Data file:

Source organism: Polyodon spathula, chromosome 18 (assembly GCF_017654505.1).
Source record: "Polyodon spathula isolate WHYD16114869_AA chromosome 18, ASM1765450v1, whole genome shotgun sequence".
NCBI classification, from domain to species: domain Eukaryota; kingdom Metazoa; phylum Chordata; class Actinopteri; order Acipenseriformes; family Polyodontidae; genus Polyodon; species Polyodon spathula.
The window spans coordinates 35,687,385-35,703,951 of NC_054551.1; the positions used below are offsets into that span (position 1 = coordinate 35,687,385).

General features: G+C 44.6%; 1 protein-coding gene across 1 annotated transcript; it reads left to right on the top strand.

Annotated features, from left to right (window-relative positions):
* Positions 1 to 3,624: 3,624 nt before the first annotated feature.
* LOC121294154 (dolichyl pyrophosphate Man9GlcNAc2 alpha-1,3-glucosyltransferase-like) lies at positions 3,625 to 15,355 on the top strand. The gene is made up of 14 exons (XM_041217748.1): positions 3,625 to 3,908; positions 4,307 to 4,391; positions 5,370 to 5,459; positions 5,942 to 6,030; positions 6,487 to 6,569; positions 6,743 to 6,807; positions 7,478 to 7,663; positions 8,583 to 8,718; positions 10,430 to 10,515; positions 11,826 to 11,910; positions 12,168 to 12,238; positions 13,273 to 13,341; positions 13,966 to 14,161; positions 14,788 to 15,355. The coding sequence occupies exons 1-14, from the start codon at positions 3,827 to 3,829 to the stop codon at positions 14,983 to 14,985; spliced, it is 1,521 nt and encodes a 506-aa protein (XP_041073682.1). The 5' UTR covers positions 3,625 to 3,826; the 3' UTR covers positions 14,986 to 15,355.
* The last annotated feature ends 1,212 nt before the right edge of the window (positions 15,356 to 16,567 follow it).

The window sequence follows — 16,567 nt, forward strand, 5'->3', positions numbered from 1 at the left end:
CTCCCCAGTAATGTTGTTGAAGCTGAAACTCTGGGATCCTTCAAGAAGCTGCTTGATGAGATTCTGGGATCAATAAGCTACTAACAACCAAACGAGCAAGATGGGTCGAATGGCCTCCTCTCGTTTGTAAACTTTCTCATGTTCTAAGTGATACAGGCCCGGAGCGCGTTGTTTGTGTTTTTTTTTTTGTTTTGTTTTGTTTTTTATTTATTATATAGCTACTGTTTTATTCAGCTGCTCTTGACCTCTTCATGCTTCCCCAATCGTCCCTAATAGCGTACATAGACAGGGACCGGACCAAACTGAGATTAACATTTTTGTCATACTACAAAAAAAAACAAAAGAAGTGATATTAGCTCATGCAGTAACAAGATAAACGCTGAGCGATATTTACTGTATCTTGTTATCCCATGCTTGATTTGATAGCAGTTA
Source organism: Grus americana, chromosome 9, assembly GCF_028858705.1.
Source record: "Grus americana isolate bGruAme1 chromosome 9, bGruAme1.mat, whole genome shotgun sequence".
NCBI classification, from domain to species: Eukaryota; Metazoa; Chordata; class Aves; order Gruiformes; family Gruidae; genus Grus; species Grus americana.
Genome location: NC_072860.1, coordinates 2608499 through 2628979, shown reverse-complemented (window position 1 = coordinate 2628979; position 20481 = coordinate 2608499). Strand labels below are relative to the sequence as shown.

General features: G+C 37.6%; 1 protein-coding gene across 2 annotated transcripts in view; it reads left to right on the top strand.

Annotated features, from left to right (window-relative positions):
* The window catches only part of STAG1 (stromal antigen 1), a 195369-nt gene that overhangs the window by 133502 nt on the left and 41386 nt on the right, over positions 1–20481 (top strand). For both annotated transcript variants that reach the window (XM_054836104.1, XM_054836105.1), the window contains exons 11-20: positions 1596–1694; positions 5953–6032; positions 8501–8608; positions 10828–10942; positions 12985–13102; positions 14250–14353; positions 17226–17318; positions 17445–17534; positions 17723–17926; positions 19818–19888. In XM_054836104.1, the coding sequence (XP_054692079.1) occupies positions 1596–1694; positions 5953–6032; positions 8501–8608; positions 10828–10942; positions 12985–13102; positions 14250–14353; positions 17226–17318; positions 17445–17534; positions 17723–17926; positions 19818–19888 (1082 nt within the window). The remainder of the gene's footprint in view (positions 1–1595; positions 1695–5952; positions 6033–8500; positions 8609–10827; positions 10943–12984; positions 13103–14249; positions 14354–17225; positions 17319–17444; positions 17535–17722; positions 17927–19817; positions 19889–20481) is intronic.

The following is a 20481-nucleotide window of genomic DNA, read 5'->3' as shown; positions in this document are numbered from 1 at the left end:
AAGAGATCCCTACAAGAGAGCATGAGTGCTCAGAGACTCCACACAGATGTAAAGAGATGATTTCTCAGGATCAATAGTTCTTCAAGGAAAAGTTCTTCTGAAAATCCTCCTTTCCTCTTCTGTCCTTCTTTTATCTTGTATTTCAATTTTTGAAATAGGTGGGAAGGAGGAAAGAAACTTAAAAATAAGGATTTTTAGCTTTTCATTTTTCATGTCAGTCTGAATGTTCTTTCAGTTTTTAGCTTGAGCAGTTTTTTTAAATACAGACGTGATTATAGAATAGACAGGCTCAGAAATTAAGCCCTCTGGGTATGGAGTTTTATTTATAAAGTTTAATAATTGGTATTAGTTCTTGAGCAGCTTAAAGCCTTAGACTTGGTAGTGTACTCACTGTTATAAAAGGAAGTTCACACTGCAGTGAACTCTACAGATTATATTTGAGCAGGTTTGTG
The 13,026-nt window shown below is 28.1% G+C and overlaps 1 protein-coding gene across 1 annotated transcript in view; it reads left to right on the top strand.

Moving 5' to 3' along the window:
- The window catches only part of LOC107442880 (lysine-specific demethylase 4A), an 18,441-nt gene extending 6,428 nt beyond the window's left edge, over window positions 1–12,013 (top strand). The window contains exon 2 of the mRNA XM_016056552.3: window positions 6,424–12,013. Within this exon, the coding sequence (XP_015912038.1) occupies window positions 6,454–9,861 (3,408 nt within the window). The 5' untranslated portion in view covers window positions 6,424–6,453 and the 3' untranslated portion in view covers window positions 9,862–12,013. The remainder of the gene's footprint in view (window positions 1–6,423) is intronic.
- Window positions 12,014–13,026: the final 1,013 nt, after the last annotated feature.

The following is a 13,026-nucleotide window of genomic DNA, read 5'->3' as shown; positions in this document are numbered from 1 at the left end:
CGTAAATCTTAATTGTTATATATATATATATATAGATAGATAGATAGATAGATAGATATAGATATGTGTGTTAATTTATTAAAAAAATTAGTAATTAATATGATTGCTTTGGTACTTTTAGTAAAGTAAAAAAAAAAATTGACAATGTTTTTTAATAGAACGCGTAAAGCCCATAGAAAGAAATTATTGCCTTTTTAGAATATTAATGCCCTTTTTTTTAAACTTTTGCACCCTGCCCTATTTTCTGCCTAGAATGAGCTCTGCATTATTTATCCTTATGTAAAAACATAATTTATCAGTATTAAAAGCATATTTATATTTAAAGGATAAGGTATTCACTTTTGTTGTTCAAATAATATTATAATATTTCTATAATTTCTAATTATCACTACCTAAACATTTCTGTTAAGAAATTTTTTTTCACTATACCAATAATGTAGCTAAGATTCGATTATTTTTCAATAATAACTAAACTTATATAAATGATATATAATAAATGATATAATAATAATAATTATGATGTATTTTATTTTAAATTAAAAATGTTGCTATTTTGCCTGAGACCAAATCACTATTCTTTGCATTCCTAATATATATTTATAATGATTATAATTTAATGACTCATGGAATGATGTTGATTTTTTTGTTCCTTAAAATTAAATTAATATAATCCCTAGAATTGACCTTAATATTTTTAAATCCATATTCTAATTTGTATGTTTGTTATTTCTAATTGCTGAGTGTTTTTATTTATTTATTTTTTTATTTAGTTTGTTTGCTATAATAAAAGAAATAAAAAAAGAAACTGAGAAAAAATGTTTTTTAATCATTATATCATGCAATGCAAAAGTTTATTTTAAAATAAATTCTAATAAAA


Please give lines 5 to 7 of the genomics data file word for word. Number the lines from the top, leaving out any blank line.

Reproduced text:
General features: G+C 44.6%; 1 protein-coding gene across 1 annotated transcript; it reads left to right on the top strand.

Annotated features, from left to right (window-relative positions):
* Positions 1 to 3,624: 3,624 nt before the first annotated feature.